Opening Mystery Files
March 1, 2002 By Pulp & Paper Canada
Most readers are presumably used to attaching files to e-mails, and to receiving them. Usually, it is only necessary to double-click on the name of file in a received e-mail or in Windows Explorer, to…
Most readers are presumably used to attaching files to e-mails, and to receiving them. Usually, it is only necessary to double-click on the name of file in a received e-mail or in Windows Explorer, to open it, but most of us have been stumped by the occasional problem file and have had to resort to FedEx or other hard copy courier or else to the relatively poor quality of a fax. We will try to help you solve some of these difficulties this month.
The most probable reasons for your being unable to open a file received by e-mail or on a disc are:
You lack compatible software (Word will not open an AutoCAD drawing, for example)
Your software is an older version than the software used to generate the file.
File extension does not match your installed software
File is compressed (“zipped”) and your computer does not handle this automatically for you.
You lack Adobe’s PDF reader or the PDF extension is not appropriately registered in your computer.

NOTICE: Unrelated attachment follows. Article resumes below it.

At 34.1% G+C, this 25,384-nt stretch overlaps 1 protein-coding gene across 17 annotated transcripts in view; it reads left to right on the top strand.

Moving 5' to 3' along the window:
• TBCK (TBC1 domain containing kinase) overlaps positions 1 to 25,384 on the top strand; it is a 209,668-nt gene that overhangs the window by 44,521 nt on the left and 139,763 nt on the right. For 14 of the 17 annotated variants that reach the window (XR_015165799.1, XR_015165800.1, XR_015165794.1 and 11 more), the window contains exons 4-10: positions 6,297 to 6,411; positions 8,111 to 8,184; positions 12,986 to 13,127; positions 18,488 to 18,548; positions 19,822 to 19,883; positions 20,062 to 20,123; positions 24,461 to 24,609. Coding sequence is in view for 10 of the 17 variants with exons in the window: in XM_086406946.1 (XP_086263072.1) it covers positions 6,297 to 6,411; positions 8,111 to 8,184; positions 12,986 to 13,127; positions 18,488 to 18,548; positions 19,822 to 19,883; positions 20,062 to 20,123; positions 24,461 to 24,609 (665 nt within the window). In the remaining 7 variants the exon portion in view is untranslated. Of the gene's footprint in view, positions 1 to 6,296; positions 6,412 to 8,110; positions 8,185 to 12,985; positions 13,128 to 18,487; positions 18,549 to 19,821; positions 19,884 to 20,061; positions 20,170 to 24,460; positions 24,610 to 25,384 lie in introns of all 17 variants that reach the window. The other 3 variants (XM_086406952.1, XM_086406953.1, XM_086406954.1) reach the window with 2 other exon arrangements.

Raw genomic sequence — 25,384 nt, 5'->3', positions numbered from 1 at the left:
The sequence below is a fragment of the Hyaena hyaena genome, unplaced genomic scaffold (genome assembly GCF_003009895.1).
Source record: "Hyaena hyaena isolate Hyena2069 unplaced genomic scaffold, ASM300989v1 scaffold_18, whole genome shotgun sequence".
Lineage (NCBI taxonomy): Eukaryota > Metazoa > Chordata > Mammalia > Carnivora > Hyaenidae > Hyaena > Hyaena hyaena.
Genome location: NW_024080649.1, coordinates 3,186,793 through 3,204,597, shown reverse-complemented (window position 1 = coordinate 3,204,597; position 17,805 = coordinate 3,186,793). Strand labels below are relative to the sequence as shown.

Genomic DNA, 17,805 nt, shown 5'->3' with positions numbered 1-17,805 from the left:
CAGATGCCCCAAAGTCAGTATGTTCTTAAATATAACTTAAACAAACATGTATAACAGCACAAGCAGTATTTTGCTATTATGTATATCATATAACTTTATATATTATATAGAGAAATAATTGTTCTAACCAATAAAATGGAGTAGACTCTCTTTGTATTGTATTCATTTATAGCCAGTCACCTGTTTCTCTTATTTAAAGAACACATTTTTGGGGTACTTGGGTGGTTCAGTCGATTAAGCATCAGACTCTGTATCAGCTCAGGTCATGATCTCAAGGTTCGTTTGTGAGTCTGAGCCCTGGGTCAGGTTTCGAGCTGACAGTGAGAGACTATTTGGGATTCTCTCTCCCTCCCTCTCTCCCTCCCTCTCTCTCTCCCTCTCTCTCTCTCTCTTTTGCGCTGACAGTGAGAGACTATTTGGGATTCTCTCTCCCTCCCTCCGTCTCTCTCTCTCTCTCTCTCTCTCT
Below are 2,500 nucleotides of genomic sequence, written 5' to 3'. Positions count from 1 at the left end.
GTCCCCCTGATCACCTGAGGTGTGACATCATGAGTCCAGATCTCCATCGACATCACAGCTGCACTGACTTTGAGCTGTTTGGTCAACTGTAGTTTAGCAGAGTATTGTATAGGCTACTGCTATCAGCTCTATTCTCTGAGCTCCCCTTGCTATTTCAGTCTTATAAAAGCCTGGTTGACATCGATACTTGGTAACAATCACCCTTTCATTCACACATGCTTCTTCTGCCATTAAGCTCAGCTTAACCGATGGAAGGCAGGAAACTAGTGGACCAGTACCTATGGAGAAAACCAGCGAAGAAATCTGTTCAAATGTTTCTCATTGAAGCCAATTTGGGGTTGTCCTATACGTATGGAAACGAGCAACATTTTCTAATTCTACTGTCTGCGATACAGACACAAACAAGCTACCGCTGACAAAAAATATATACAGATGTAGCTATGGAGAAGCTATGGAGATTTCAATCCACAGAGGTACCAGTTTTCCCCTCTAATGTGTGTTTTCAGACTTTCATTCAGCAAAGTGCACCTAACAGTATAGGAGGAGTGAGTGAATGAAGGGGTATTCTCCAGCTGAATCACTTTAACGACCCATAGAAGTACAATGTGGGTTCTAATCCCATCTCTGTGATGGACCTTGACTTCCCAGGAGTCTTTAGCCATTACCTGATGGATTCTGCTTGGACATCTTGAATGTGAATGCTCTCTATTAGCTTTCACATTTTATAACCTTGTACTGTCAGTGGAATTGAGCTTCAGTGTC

The best way to read any file is by using the same software as the file’s creator did. In these days of Microsoft domination of the market for most mainstream types of software, this often takes care of itself except for the version issues discussed below.
Many software packages can read files generated by direct competitors but these file conversion routines often break down when the original file is complex. Word and Word Perfect can read each other’s files if they consist of straightforward text, but when automated tables of contents exist, or the originator uses page footers or inserts graphics, the results vary from acceptable to terrible. There is no simple way around this. In most cases, it is possible to send a simplified word processor file with the graphics in separate files. For spreadsheets, files copied as “values only” will more often convert well, but then the benefit of transferring the underlying equations is lost. You can always experiment with the originator performing the conversion to the recipient’s desired format.
Converting the original file to PDF format is usually a reliable way of transmitting files that anyone can read, but the recipient loses the benefit of being able to edit the file.
To read AutoCAD drawings if you do not have a current version of AutoCAD, one solution is to download (free) a copy of Volo View Express 2 from Autodesk’s site at http://usa.autodesk.com/adsk/index/0,,837403-123112,00.html
Quick View Plus, available for about $60US from www.avantstar.com will read most files you are likely to receive, and also some very old formats. To obtain it you have to request an Evaluation copy from the website. Site licenses for large networks are available at a lower cost per copy. Full details of the programs capability are available on the website. Notice that Quick View is often a version or so behind recent releases for the less widely-used software.